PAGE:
California water crisis deepens

But why no mention of leakage?

For years we have written about the challenges that water utilities face as being:

  • Increasing demand for water from growing population, urbanization, and economic growth
  • Water scarcity and extreme weather events
  • Aging infrastructure
  • Aging workforce
  • Financing shortfall

These are inexorable: impossible to stop or prevent.

One of the places where they’re playing out is California, USA.

The population in 1924 was 4.5 million; 20 million in 1970; more than 39 million today and growing.

The state is experiencing persistent drought conditions: 2021 was the second driest year on record with the hottest ever temperatures on record, 2020 the fifth driest.

The response is typically to apply water restrictions.  For example, the Beaumont-Cherry Valley Water District water shortage contingency plan, has a series of steps that require customers to progressively conserve more water from a voluntary 10 percent reduction to mandatory reductions of 10 to 30 percent.

Next 10’s latest report, The Future of California’s Water-Energy-Climate Nexus, has the following recommendations:

  • Expand urban water conservation and efficiency efforts;
  • Accelerate water heater electrification;
  • Maintain groundwater levels and expand more flexible, high-efficiency groundwater pumps;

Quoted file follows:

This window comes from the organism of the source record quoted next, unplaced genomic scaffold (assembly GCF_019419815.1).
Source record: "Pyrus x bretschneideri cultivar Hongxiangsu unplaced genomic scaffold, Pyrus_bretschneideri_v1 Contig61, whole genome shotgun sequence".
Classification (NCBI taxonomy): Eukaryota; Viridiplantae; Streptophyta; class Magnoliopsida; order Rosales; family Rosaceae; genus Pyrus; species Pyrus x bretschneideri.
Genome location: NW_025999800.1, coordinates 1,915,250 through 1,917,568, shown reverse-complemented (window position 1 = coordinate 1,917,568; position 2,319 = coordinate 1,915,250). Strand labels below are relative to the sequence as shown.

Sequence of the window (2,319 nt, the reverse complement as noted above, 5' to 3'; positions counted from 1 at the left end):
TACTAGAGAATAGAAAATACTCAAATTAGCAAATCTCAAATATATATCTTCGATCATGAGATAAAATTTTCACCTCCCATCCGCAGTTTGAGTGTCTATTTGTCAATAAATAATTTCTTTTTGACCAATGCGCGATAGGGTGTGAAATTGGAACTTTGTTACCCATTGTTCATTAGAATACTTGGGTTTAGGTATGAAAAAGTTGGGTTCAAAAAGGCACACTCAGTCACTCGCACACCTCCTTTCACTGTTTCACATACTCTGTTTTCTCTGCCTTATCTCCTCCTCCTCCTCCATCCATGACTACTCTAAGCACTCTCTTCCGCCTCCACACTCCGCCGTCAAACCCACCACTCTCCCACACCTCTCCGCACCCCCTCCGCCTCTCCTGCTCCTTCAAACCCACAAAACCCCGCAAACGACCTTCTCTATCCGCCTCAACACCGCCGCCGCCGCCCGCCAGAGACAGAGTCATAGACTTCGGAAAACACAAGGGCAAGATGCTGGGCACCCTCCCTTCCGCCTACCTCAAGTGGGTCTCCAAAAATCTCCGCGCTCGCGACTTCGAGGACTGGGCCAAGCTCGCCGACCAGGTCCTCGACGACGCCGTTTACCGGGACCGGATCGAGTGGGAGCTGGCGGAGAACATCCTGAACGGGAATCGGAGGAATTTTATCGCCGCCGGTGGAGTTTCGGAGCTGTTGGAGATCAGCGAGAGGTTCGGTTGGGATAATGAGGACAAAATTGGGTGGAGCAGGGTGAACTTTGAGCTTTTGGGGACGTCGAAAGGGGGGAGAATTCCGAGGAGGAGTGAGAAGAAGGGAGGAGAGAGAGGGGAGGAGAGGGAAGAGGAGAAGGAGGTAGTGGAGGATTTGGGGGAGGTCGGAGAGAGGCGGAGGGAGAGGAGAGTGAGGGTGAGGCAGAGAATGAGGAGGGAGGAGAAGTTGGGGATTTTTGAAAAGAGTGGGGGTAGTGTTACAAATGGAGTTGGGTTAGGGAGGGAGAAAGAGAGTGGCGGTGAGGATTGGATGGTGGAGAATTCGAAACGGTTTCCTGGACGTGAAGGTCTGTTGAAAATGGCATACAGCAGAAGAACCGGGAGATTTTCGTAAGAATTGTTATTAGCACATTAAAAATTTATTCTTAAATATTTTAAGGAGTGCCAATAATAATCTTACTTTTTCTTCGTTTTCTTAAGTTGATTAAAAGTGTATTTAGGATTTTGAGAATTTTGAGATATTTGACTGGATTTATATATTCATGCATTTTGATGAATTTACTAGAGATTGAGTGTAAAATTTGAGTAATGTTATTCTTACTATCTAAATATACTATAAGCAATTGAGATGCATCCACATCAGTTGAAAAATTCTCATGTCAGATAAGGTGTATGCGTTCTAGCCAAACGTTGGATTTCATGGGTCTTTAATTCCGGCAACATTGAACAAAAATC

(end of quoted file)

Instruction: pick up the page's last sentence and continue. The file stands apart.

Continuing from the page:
• Provide financial incentives and regulatory pathways for water suppliers to invest in less energy- and greenhouse gas-intensive water systems, including through existing financial incentives and programs for energy efficiency and greenhouse gas reduction;
  • Expand and standardize water data reporting and energy usage tracking; and
  • Formalize coordination between water and energy regulatory agencies about forecasted energy demand changes.

One obvious component is missing:

  • Set mandatory reduction targets for leakage

Bill SB 555 has required California’s urban water departments and private water companies to audit their systems and report their annual water loss to the state since Oct. 1, 2017 but that doesn’t go far enough.  It isn’t fair to place restrictions on water users when more could be done to ensure that a greater amount of distribution input makes it to the customers.